Drawing a Blank or How I Tried to Solve a Mystery, End a Feud, and Land the Girl of My Dreams (2006) by Daniel Ehrenhaft has a lot going for it. In addition to having a very straightforward, no holds barred, title Drawing a Blank also includes illustrations by Trevor Ristow.
More surprising (to me) was that I was already familiar with the book’s author, Daniel Ehrenhaft. In 2002 Ehrenhaft, writing under the pseudonym Daniel Parker, published the Wessex Papers trilogy. The three books (Trust Falls, Fallout, Outsmart) won the Edgar Award in 2003 for Best Young Adult Mystery. I didn’t know any of that while reading the Wessex Papers (or this book), but am inclined to agree with the hype. Like the Wessex Papers the writing here is smart both in the sense that it is clever and that it leaves readers thinking.
The story (as the full title explains) follows Carlton Dunne IV as he tries to rescue his father who is embroiled in an age-old family feud with another Scottish clan. In the process, Carlton runs away from his boarding school, visits the comic con from hell, meets a crazy girl who wants to be on “Cops” and continues working on his comic strip that runs in a local paper (thus the illustrations and the comic con debacle). As you might have guessed, Carlton wears many hats.
Carlton is also a really fun character, likably neurotic he brings to mind the protagonist of the Wessex Papers. A fact that makes sense when you realize the novels were written by the same person.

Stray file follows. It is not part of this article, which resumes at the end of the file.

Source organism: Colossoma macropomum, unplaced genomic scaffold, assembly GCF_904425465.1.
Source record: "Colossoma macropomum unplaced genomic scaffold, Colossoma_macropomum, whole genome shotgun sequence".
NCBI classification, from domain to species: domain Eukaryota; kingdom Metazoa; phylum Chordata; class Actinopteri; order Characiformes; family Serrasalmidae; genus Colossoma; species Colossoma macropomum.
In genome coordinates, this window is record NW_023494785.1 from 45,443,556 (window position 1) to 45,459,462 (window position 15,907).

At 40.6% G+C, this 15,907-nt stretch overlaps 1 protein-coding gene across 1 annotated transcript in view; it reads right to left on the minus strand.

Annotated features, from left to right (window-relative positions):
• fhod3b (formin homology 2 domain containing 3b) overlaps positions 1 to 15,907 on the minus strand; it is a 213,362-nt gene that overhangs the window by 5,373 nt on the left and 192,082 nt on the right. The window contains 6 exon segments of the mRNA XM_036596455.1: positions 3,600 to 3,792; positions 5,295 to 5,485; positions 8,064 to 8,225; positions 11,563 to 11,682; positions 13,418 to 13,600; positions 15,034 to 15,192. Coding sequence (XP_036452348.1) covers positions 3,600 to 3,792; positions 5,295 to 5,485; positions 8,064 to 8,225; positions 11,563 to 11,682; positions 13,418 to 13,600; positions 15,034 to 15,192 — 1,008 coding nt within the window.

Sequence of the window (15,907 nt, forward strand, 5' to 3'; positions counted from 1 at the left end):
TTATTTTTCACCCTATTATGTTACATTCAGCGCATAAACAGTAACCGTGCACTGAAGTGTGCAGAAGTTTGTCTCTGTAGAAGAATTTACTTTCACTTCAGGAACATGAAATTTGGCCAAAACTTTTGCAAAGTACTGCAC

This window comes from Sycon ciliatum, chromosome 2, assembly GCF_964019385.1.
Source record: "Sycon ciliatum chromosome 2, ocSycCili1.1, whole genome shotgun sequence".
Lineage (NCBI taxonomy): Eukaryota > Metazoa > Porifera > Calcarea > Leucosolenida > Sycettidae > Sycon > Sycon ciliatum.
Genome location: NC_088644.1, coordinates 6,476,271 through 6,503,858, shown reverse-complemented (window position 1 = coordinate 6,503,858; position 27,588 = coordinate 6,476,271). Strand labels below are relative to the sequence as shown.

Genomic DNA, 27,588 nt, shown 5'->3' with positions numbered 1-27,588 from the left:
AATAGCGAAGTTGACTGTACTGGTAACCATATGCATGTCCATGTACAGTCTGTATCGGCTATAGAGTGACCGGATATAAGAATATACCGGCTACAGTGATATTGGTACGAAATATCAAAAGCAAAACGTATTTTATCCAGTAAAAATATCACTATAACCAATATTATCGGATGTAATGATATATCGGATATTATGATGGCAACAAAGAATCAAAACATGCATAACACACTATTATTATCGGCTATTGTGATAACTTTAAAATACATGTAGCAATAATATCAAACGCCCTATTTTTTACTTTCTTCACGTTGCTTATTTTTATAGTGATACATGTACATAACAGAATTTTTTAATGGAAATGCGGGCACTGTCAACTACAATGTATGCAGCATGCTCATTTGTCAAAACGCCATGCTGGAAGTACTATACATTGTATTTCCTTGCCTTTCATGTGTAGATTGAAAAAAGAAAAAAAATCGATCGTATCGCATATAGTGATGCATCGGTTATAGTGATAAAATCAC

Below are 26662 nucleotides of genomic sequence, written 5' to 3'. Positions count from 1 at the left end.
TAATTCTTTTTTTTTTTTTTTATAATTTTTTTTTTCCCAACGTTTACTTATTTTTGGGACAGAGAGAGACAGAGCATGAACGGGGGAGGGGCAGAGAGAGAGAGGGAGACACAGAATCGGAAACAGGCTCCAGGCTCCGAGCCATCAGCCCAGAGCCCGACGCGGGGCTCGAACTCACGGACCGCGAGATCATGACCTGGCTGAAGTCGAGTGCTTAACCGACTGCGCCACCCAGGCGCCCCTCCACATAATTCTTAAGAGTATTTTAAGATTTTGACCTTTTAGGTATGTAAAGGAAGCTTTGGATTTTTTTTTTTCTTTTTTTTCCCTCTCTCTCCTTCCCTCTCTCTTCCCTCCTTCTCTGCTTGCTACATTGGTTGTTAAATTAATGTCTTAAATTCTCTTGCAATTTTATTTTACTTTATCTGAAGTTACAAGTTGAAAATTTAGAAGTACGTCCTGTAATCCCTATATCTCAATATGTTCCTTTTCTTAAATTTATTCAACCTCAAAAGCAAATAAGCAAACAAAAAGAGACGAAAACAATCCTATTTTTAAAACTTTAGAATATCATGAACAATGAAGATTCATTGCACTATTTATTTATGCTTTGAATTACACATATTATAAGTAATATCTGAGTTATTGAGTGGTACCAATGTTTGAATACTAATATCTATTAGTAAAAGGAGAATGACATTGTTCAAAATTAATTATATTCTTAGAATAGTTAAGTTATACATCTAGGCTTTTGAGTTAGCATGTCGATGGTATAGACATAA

Although the book is a significant length, the chapters are short–averaging about three pages at a run. This is good because you can read them quickly. On the other hand, Ehrenhaft’s preference to end chapters on a cliff hanger becomes redundant after the eightieth time.
The story takes a while to get to the action, a fact Carlton himself acknowledges early on in a note at the front of the book. The time, however, is well-spent introducing memorable characters and explaining Carlton’s personal history. Most of the book understandably takes place in Scotland, but the scenes at Carnegie Mansion–Carlton’s boarding school–are a lot of fun even if they do more to set up the plot than actively set it in motion.
I’d recommend Drawing a Blank for reluctant readers who don’t read for lack of interest (even though the chapters are short with a fairly large font, the presence of footnotes and an involved plot might be daunting for readers who might read below level). Although this book is a bit more zany than any of the Wessex Papers, I’d also recommend it for fans of that series.
You can learn more about Daniel Ehrenhaft and his other books at his website DanielEhrenhaft.com.